I think they're great either way, but after gorging myself on them this week, for the time being I prefer angelica as a sweet, and the cow parsnip blossoms as a vegetable.
A Vegetable, and a Dessert
The angelica blossoms do need a little more attention than cow parsnip though. Some have been ok cooked from raw, some a little too perfumed, so, to be safe, at least for your first time, I recommend blanching them.
Grey's method says to boil them for a bit, then allow them to soak in cool water for an hour--a piece of interesting folk wisdom I've seen in a number of old Italian recipes that work with large amounts of wild plants, or strong tasting ones. Soaking a food in water, while borderline heresy in Classic European cookery, can be useful in purging strong flavors that are water soluble, a bit like soaking livers in milk or water.
Needless to say, I don't find my angelica needs the extended soaking Grey describes, but there could be some variation in flavors between different species since she ate Angelica sylvestris and Angelica archangelica, so if you try some and find it too strong tasting at first, you might try the extended, post-boil soak as plan b.
After they're blanched, you cook them. Grey mentions a few different things to do with the blossoms: simply grilled (unblanched, suprisingly) fried, and eaten as a salad with few other ingredients. Fried is what interested me first, as, in order for these to become dessert, a little crust or crispy something is in order.
My original fried blossoms use batter and a deep fryer, but I wanted these to be more approachable, so they can be done in a shallow layer of oil, or pan fried. After frying the angelica blossoms, you dust them with powdered sugar and drizzle them with honey.
The finished product is a really unique experience, and the poster child for the different gifts plants give us when you catch them at the right time.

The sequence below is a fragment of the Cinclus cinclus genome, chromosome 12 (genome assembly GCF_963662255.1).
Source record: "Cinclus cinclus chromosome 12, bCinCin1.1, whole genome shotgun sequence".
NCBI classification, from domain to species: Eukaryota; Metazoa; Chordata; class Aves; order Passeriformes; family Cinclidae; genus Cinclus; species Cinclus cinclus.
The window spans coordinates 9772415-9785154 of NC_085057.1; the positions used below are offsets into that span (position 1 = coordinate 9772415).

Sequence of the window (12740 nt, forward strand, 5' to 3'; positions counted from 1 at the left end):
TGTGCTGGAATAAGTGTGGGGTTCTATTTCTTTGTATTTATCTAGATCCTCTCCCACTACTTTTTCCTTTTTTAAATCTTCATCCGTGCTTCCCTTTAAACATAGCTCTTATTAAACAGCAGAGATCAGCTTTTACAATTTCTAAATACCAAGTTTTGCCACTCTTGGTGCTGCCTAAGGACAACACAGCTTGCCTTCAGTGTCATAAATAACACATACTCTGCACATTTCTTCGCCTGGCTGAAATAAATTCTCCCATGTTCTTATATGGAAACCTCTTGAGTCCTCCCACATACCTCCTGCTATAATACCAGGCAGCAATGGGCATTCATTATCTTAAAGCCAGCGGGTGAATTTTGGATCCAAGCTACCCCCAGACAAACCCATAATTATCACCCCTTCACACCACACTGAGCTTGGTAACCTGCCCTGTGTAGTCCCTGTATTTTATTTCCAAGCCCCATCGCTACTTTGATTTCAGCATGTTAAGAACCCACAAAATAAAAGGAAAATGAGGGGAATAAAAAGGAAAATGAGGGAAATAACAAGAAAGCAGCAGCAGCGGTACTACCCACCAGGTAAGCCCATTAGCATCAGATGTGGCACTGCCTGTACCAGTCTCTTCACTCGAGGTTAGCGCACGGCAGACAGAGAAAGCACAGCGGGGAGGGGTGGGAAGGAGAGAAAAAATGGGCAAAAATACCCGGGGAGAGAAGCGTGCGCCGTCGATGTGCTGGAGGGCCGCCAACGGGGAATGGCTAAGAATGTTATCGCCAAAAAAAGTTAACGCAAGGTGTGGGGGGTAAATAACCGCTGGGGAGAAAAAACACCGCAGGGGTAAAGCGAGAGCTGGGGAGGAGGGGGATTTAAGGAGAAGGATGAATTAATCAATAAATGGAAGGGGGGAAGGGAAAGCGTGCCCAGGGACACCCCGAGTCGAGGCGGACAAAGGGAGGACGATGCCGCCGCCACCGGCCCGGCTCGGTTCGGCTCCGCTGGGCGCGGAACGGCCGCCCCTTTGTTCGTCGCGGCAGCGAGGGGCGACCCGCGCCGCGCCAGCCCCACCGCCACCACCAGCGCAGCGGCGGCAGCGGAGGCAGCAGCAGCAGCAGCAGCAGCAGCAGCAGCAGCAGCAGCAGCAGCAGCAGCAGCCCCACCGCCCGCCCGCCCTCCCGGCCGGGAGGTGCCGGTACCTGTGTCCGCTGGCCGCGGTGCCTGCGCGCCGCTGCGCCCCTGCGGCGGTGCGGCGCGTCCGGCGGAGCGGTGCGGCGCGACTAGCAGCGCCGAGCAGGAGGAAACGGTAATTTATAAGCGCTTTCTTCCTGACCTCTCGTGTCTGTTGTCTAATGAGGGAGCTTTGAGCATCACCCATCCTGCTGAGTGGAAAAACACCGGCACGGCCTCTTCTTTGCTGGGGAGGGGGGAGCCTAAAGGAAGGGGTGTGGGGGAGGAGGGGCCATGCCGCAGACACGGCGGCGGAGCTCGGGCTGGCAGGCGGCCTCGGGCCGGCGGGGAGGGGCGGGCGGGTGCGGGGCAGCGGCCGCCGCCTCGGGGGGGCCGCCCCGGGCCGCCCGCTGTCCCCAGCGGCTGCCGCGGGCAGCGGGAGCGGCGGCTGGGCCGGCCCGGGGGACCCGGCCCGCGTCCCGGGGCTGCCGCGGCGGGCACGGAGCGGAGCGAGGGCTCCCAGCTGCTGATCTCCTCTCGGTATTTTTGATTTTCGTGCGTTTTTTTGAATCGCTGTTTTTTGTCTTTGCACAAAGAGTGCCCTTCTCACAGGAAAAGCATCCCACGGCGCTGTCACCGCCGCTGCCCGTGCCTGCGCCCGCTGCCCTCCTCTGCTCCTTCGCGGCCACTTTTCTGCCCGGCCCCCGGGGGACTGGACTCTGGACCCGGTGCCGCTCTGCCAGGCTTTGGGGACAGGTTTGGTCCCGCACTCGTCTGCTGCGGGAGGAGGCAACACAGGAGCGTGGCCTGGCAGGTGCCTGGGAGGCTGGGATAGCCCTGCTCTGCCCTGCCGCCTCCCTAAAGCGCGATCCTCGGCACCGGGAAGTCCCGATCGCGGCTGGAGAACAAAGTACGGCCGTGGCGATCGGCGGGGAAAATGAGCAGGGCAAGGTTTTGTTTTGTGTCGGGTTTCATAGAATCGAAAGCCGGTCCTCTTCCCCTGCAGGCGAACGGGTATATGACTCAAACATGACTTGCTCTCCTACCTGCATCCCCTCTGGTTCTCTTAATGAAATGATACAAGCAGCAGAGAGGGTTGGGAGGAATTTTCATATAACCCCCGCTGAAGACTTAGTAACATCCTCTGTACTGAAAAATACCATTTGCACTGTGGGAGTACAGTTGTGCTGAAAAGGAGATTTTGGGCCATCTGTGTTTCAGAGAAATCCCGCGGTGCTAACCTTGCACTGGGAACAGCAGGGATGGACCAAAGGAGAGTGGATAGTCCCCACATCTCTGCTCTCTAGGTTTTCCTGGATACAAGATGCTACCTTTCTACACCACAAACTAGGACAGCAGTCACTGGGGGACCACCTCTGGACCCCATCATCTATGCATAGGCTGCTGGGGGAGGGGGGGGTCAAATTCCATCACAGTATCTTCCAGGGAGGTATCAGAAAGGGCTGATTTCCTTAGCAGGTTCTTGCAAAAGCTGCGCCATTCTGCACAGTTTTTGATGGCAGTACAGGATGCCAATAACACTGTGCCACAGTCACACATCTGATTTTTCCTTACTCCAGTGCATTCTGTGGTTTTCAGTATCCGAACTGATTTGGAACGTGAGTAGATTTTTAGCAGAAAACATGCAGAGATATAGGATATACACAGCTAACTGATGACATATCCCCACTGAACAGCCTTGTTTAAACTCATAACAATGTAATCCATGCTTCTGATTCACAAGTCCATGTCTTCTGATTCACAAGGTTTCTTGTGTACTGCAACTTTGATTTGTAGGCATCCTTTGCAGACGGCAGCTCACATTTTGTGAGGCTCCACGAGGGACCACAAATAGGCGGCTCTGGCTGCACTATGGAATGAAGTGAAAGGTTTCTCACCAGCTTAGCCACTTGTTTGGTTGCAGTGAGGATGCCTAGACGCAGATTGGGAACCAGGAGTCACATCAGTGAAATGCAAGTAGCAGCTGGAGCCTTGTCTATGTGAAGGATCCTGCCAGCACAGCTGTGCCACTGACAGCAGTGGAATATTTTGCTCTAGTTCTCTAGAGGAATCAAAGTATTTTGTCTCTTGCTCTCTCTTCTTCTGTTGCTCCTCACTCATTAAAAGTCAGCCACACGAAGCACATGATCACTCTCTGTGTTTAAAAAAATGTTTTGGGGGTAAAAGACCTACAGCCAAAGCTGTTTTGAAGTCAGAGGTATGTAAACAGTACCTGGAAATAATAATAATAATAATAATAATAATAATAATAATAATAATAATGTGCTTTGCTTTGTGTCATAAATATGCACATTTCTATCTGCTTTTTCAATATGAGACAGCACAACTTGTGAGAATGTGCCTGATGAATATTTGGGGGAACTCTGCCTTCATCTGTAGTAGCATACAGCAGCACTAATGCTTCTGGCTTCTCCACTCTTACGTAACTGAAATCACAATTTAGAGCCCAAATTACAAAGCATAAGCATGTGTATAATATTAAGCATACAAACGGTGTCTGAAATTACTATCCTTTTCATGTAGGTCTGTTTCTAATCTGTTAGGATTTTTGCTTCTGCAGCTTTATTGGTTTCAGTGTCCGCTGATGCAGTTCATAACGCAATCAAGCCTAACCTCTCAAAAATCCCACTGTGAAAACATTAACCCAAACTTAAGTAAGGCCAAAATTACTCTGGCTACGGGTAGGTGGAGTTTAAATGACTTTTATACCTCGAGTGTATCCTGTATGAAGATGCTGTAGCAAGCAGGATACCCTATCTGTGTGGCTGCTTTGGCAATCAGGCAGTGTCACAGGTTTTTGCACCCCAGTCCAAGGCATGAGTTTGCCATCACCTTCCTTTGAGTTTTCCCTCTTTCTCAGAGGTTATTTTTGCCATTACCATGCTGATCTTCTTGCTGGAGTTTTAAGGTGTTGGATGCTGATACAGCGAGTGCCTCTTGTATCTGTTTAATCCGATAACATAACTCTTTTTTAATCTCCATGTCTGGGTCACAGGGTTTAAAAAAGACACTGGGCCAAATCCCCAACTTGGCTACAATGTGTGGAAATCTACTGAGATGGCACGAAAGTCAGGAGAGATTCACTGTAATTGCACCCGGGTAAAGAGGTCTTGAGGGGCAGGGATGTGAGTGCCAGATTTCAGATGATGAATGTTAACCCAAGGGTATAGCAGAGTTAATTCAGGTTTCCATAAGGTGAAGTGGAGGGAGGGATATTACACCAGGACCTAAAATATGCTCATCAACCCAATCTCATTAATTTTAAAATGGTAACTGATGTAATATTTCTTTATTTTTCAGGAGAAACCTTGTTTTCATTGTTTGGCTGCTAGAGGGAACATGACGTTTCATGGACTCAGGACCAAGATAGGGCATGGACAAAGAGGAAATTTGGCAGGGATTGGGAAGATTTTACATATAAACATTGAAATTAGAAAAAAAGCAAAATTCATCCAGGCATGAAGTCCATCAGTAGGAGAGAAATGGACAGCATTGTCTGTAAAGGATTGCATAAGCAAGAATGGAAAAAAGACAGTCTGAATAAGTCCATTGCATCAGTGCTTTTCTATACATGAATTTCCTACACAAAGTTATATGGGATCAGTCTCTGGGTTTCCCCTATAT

The scent of honey is eerily similar to the perfume of the angelica, and drizzled over the crust, piping hot out the pan, it's a bucket-list food, and, as one guest put it when I served him cow parsnip blossoms: "It's like eating something out of Harry Potter!". Truly.
Sweet Fried Angelica Blossoms
- Angelica blossoms unopened, sheath removed, stem trimmed to an inch or two, or as long as your frying pot can accommodate.
- Highest quality honey for serving
- Powdered sugar for serving
- Flavorless oil for frying, as needed
- Dredge/Batter see note
- All purpose flour or similar
- Beaten egg
- A good dash of liquor like sambuca, gin, limoncello, etc or a dash of water
- Pinch of cinnamon
- Pinch salt
- Whisk the egg and liqour if using. Mix the flour, pinch of salt and cinnamon.
- Blanch the angelica blossoms in a pot of rapidly boiling water for 5 minutes, then allow to cool in the pot. Remove the angelica and drain well.
- You really want to get all the moisture out here, since it will affect the finished crust of the fritter. Heat some oil (shallow fry will work if you’re careful, but for big batches I recommend a candy thermometer) until hot (350F).
- Meanwhile, using one hand for wet, one hand for dry to avoid looking like a child with a paper mache project, coat the angelica blossoms in flour, egg, flour and fry on both sides until golden brown.
- Serve hot dusted with powdered sugar, and honey on the side. You can eat them whole using a sharp knife, or cut them into ⅓rds, dust, drizzle and serve family style.
My flour-egg-flour batter is easy and designed to give you a crisp crust that’s easy to work with, that anyone can make with minimal equipment. That being said, deep frying is the best, and there’s more than one way to fry things for dessert. If you prefer things like pancake batter, etc, go ahead and use what you like.